Monday, April 14, 2014

My King Rides a Donkey

My King rides a donkey. Saying these words sounds a little silly. Who would follow a king riding a donkey? There’s nothing kingly about riding a donkey.
It’d be easier and probably there’d be more followers if the King came riding in on a white stallion like Hopalong Cassidy’s. Jesus wasn’t that kind of king.
Jesus had a different agenda. His was a triumphal entry, just not triumphant over another nation. The people didn’t know it yet, Jesus was going against Evil and he was going to win. He was going to defeat sin and death for everyone in the world. It was God’s free gift. That’s why he came riding in on a donkey.
It may have been in response to Zechariah’s prophecy in chapter 9 beginning with verse 9…
Rejoice greatly, Daughter Zion!
    Shout, Daughter Jerusalem!
See, your king comes to you,
    righteous and victorious,
lowly and riding on a donkey,
    on a colt, the foal of a donkey.
10 I will take away the chariots from Ephraim
    and the warhorses from Jerusalem,
    and the battle bow will be broken.
He will proclaim peace to the nations.
    His rule will extend from sea to sea
    and from the River to the ends of the earth.”
You see, Zechariah knew many years ago that the Messiah was going to bring peace not war to the world. That’s why Jesus, our King, came riding into Jerusalem on a donkey. Jesus came to bring peace into the world, our world.
So, what’s gone wrong? If there are so many professing Christians in the world and they believe that Jesus came so that we might have eternal life and he was all about love and peace, why is there still war? Doesn’t it make you wonder?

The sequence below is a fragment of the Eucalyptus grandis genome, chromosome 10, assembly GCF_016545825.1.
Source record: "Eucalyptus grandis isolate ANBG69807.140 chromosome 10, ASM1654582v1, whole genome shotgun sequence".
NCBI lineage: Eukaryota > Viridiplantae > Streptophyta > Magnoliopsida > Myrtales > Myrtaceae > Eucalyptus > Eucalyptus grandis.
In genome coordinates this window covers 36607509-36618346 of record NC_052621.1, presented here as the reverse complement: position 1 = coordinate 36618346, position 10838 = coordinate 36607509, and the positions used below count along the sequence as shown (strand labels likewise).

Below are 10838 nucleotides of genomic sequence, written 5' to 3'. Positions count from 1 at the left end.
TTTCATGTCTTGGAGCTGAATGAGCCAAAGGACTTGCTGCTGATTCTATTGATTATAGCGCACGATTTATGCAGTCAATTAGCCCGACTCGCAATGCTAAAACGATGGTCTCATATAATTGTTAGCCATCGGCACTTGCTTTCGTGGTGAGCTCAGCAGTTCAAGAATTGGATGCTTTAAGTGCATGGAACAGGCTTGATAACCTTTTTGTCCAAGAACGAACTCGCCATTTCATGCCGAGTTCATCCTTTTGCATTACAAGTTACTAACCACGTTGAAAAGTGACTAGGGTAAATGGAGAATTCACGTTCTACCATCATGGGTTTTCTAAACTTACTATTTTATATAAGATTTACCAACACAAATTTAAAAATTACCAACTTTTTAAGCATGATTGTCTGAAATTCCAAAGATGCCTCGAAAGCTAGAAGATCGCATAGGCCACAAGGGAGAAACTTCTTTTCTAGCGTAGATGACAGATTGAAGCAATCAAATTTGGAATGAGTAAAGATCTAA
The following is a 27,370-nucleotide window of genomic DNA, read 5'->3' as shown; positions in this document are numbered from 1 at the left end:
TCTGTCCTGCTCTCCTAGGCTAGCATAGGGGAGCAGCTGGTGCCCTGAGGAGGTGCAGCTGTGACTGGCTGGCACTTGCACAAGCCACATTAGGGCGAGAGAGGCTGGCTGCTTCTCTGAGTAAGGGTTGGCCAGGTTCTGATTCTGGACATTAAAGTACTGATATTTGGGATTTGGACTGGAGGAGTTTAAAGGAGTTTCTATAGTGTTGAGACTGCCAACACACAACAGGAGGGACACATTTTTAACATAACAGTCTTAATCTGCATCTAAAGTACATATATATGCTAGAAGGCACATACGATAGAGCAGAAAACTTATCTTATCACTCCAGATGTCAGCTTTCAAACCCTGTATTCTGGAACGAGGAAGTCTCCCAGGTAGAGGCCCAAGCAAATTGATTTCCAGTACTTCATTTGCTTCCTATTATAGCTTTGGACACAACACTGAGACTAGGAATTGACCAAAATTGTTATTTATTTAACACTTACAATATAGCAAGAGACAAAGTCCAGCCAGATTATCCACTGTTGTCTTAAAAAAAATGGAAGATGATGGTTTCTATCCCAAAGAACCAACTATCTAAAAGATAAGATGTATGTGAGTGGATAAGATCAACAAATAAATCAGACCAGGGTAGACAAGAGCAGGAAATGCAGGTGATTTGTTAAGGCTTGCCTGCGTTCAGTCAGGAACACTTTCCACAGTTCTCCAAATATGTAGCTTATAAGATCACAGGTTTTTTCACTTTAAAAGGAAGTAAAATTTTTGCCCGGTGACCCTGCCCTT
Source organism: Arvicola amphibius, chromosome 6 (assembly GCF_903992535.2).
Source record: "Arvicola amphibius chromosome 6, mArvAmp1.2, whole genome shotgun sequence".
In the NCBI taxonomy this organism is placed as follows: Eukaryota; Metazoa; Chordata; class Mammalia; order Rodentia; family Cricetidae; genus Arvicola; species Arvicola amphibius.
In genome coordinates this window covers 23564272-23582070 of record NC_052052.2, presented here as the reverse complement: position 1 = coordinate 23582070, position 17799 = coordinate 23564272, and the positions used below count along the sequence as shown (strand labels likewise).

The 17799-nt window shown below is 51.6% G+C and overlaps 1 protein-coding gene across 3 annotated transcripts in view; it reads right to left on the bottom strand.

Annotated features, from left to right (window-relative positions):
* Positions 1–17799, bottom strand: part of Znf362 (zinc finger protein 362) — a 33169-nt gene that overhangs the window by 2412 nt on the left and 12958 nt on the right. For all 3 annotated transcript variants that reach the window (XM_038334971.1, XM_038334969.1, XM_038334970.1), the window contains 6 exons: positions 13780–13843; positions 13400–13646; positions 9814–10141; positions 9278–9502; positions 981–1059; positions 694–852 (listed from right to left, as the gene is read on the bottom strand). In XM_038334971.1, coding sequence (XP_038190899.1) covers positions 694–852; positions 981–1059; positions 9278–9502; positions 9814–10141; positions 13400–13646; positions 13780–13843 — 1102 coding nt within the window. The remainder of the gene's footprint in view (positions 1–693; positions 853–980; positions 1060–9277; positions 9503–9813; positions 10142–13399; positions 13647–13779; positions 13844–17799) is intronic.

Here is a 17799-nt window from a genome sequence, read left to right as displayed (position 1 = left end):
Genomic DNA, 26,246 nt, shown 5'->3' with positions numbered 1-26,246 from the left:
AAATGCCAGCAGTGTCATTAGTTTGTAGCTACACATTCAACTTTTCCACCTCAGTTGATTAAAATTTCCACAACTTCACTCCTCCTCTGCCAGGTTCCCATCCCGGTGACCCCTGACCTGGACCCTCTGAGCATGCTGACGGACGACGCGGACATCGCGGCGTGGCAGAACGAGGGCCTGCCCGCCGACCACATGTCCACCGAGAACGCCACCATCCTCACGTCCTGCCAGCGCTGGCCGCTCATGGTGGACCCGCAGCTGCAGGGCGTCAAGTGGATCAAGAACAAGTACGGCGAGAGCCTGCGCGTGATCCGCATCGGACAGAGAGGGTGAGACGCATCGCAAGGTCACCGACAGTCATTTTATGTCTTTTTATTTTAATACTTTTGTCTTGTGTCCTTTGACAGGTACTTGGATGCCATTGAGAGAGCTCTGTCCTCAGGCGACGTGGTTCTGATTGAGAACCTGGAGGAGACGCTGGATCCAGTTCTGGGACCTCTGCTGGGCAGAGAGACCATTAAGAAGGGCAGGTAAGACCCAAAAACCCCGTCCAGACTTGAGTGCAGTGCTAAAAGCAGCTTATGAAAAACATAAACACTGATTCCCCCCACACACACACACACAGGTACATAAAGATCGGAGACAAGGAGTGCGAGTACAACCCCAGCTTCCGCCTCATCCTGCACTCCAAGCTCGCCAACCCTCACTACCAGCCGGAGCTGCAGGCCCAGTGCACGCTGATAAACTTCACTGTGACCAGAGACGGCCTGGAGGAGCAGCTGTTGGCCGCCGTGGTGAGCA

A friend, Steve Plank, posted a cartoon on Facebook this week titled, “What Would Jesus Not Do?” Some of the things listed were harass single moms, beat homosexuals, picket their funerals, join a militia, own a weapon, burn a cross, hate his enemies, attack the poor, or put his name on merchandise.
Quite a few years ago I read a book called “In His Steps” written by Charles Sheldon. That book has sold over 30 million copies. It was about a pastor challenging his congregation to not do anything for one year without asking the question, “What would Jesus do?” 
When we read the gospel stories we soon see that Jesus wasn’t a warrior king. No, he was a king on a donkey, a peace-loving king. He came to Jerusalem with an agenda but it wasn’t to overthrow the powers that were in control of the city as some hoped the Messiah would do.
Jesus came with love for everyone in the world. He came riding on a donkey and because of that he presents some challenges for us not unlike the challenges of the pastor in Charles Sheldon’s book.
Jesus, since he loved the world he’d created so much, through his life challenges us to see humor in even the darkest times of our lives. We receive a diagnosis of cancer, our sister dies, a little girl dies in Omaha. It’s not easy to find the joy or humor in any of these instances.
Yet, Jesus came riding on a donkey with a smile on his face even though he knew he was going to die a gruesome death on a cross in a little more than days’ time. How could he do that? How does God expect us to do that?
I don’t have a really good answer for that other than to tell you because of what Jesus did for you and me Death no longer has any power over your life or my life. Because Jesus died carrying our sins on his shoulders to the cross Death is only a doorway to eternal life.
Knowing that doesn’t make it any easier for us to believe because the Evil One is always putting doubts in our minds. What if it’s not true? What if God’s not real? What if he doesn’t really love us unconditionally? What if?
That’s the challenge we have when we decide to follow our King on a donkey. Even when we don’t know how it’s all going to be in the end, through the power of God’s Holy Spirit we go on in faith because of the promise Jesus made to the disciples that one day he is going to return to take all of us home.
This week as we walk with Jesus through his last hours let’s remember his promise and know in our hearts that God’s love is enough. It will always be enough.

Thanks be to God for his love and grace. Amen.

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